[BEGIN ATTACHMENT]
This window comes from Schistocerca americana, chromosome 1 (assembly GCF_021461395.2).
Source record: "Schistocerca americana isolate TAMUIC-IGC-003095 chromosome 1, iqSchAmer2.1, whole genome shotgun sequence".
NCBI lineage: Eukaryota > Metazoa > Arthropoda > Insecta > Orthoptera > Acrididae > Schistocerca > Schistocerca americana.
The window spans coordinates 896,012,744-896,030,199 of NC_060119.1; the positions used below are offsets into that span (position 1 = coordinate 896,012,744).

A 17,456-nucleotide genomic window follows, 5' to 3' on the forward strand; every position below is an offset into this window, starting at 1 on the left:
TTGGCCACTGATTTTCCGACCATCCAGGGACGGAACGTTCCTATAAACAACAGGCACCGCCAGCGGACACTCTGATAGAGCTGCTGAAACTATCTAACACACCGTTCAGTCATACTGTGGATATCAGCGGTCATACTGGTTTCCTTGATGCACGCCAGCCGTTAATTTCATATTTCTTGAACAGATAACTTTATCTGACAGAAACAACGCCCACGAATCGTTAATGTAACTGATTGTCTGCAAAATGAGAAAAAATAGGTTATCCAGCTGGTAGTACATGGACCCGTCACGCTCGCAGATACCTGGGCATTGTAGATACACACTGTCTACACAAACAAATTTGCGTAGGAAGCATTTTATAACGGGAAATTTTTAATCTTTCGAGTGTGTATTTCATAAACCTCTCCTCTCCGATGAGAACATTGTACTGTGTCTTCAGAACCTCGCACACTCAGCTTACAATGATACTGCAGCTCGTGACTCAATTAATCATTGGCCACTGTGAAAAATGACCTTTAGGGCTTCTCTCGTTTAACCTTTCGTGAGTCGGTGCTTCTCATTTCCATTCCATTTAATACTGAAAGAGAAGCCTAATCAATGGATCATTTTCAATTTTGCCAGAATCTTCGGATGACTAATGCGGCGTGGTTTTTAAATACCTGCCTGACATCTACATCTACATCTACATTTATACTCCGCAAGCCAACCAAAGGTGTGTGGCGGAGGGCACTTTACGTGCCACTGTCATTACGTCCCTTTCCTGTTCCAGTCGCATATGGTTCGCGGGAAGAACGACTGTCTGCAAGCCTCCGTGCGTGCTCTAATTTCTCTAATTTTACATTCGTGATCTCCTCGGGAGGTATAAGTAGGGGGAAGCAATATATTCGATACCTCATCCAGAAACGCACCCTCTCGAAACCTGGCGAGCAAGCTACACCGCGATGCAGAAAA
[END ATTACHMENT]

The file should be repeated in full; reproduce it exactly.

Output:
This window comes from Schistocerca americana, chromosome 1 (assembly GCF_021461395.2).
Source record: "Schistocerca americana isolate TAMUIC-IGC-003095 chromosome 1, iqSchAmer2.1, whole genome shotgun sequence".
NCBI lineage: Eukaryota > Metazoa > Arthropoda > Insecta > Orthoptera > Acrididae > Schistocerca > Schistocerca americana.
The window spans coordinates 896,012,744-896,030,199 of NC_060119.1; the positions used below are offsets into that span (position 1 = coordinate 896,012,744).

A 17,456-nucleotide genomic window follows, 5' to 3' on the forward strand; every position below is an offset into this window, starting at 1 on the left:
TTGGCCACTGATTTTCCGACCATCCAGGGACGGAACGTTCCTATAAACAACAGGCACCGCCAGCGGACACTCTGATAGAGCTGCTGAAACTATCTAACACACCGTTCAGTCATACTGTGGATATCAGCGGTCATACTGGTTTCCTTGATGCACGCCAGCCGTTAATTTCATATTTCTTGAACAGATAACTTTATCTGACAGAAACAACGCCCACGAATCGTTAATGTAACTGATTGTCTGCAAAATGAGAAAAAATAGGTTATCCAGCTGGTAGTACATGGACCCGTCACGCTCGCAGATACCTGGGCATTGTAGATACACACTGTCTACACAAACAAATTTGCGTAGGAAGCATTTTATAACGGGAAATTTTTAATCTTTCGAGTGTGTATTTCATAAACCTCTCCTCTCCGATGAGAACATTGTACTGTGTCTTCAGAACCTCGCACACTCAGCTTACAATGATACTGCAGCTCGTGACTCAATTAATCATTGGCCACTGTGAAAAATGACCTTTAGGGCTTCTCTCGTTTAACCTTTCGTGAGTCGGTGCTTCTCATTTCCATTCCATTTAATACTGAAAGAGAAGCCTAATCAATGGATCATTTTCAATTTTGCCAGAATCTTCGGATGACTAATGCGGCGTGGTTTTTAAATACCTGCCTGACATCTACATCTACATCTACATTTATACTCCGCAAGCCAACCAAAGGTGTGTGGCGGAGGGCACTTTACGTGCCACTGTCATTACGTCCCTTTCCTGTTCCAGTCGCATATGGTTCGCGGGAAGAACGACTGTCTGCAAGCCTCCGTGCGTGCTCTAATTTCTCTAATTTTACATTCGTGATCTCCTCGGGAGGTATAAGTAGGGGGAAGCAATATATTCGATACCTCATCCAGAAACGCACCCTCTCGAAACCTGGCGAGCAAGCTACACCGCGATGCAGAAAA